You need to have an idea of how to survive without electricity. Remember electricity controls food production too. Most everything is automated in planting, picking, packaging and shipping is automated. Without electricity it would all come to a stand still.
Learn how to make what you need. Even if you don't do it as a part of daily life. Learn the skills to do it so yo have the knowledge and then pass it down.
Learn from simpler folks like the Amish. Somehow their simple lives are much less stressful. Stuff if not important. People and skills are. Leave a legacy behind through your instruction. What will be on your gravestone?
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A veteran of 2 tours of duty in Viet Nam, James began his survival training at the age of 7 when he was stranded in the Mojave Desert for 7 hours without food or water during a family move in 1954. Since then he has been through the scouting program where he attained Life scout, served as Scoutmaster, Assistant Scoutmaster, Venture Advisor, and earned the Badden Powell Award. An avid outdoorsman, he has winter camped in Utah and northern Quebec, Canada, snowshoed in upstate New York, Utah and Quebec, and camped in the Mojave Desert of California, the Uintah Mountains of Utah, and the Piney Woods of East Texas, among numerous other locations. James has traveled and been through 42 of the 50 states of the US. Three provinces of Canada, sailed the Pacific Ocean, and crossed the Equator and 35 countries from jungles of South America to the Himalayas of Nepal. Having earned an Associates of Photography Degree from Houston Community College, he has beautifully captured many of his travels with his camera.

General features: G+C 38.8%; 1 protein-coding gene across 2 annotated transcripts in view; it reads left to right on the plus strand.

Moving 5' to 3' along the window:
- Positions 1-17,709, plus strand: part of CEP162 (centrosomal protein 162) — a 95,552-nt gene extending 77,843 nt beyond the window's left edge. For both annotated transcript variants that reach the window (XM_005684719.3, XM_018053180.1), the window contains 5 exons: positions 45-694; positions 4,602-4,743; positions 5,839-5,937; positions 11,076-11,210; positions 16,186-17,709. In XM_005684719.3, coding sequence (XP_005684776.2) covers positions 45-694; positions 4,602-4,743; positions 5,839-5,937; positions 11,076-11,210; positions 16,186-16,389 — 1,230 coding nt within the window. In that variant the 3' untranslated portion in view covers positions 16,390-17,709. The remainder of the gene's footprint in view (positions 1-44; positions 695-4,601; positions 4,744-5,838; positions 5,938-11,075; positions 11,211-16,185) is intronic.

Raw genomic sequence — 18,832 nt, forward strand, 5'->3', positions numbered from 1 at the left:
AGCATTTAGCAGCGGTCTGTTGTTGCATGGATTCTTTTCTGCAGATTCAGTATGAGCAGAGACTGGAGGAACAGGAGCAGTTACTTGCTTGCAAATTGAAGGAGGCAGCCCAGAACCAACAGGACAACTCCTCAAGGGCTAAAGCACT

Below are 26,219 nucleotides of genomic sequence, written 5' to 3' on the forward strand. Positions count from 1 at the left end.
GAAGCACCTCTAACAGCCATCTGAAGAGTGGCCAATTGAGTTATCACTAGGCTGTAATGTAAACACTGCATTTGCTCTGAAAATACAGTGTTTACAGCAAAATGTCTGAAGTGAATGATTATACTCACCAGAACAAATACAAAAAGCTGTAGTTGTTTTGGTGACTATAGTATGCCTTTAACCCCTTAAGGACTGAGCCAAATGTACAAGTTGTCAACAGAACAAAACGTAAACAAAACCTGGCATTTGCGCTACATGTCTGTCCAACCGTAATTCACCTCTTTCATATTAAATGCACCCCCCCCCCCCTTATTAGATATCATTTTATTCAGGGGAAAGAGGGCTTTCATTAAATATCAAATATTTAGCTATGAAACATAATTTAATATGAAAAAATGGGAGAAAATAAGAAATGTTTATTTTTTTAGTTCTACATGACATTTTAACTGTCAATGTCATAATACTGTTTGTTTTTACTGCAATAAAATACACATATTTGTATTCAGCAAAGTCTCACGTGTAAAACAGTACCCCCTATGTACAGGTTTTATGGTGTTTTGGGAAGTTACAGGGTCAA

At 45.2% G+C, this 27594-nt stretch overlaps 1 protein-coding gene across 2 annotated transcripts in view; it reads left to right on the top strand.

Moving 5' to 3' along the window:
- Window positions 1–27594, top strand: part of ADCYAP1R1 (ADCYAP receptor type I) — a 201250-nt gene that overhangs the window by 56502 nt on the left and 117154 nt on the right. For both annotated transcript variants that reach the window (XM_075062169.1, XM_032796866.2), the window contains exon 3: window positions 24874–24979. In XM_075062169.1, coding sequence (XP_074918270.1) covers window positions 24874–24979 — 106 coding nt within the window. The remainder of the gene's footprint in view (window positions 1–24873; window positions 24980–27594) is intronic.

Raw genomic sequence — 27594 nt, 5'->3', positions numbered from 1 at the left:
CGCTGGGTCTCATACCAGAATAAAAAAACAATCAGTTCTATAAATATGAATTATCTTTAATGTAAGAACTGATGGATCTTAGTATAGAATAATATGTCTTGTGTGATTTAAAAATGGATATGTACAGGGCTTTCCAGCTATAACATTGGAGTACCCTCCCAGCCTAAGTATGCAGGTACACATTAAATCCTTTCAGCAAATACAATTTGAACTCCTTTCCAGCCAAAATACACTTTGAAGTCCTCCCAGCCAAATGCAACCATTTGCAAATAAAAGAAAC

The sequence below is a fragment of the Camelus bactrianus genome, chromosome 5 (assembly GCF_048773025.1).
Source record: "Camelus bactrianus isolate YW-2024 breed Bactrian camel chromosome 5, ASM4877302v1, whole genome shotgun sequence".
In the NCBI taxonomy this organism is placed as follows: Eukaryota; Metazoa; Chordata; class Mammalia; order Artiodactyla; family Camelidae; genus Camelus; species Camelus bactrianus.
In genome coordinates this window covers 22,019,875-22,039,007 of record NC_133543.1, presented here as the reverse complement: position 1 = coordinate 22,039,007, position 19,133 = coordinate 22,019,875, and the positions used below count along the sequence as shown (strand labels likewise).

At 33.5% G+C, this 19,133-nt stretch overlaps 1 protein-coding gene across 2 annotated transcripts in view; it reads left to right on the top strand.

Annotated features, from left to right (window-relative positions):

Now retired from a career with the Trinity River Authority of Texas, James resides in Dallas, TX, where he lectures on Wilderness and Survival Training. He is the author of SWET Survival & Wilderness Experience Training, Urban & Wilderness Emergency Planning, 35 other booklets on wilderness training, monthly articles for Survival Life Magazine, and a column and articles for The Garland Messenger Newspaper. James also does workshops and speaking engagements.